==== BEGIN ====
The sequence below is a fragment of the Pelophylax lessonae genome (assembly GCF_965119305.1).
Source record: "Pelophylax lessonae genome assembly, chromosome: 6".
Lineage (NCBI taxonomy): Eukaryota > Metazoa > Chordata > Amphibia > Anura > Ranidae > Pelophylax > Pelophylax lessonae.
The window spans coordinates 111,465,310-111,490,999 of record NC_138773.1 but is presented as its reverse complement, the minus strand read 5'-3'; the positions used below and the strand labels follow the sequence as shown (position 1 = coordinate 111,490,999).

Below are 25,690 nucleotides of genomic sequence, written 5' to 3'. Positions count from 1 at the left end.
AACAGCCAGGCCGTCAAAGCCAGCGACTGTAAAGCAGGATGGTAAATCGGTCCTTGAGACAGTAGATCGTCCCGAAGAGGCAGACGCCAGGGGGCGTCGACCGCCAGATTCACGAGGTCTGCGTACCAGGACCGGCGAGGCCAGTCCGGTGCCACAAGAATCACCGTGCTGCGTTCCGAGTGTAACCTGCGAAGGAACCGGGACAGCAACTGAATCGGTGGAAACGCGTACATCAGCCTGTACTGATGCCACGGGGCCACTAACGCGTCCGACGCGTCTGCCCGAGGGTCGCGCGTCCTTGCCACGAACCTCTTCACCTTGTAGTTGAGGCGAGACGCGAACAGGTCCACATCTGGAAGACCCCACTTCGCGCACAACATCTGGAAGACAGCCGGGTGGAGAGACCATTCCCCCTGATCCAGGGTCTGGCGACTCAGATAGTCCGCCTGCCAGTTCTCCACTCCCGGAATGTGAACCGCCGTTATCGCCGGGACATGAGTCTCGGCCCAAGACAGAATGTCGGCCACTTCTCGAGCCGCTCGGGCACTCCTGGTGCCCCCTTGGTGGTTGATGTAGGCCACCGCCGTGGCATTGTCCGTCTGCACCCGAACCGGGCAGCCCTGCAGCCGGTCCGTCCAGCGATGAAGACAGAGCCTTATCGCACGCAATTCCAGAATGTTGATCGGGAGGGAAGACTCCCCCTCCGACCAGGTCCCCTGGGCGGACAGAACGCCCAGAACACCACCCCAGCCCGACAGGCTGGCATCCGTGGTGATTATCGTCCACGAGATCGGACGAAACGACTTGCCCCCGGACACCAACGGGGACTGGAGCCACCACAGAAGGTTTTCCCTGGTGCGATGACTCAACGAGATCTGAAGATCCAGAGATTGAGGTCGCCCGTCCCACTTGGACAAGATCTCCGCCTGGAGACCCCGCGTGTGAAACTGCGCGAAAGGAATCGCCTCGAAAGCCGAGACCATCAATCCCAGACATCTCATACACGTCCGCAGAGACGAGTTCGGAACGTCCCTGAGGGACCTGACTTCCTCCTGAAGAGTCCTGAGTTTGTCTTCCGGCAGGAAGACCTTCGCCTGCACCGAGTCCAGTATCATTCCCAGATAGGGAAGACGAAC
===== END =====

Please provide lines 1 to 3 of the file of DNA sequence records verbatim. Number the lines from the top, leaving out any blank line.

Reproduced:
The sequence below is a fragment of the Pelophylax lessonae genome (assembly GCF_965119305.1).
Source record: "Pelophylax lessonae genome assembly, chromosome: 6".
Lineage (NCBI taxonomy): Eukaryota > Metazoa > Chordata > Amphibia > Anura > Ranidae > Pelophylax > Pelophylax lessonae.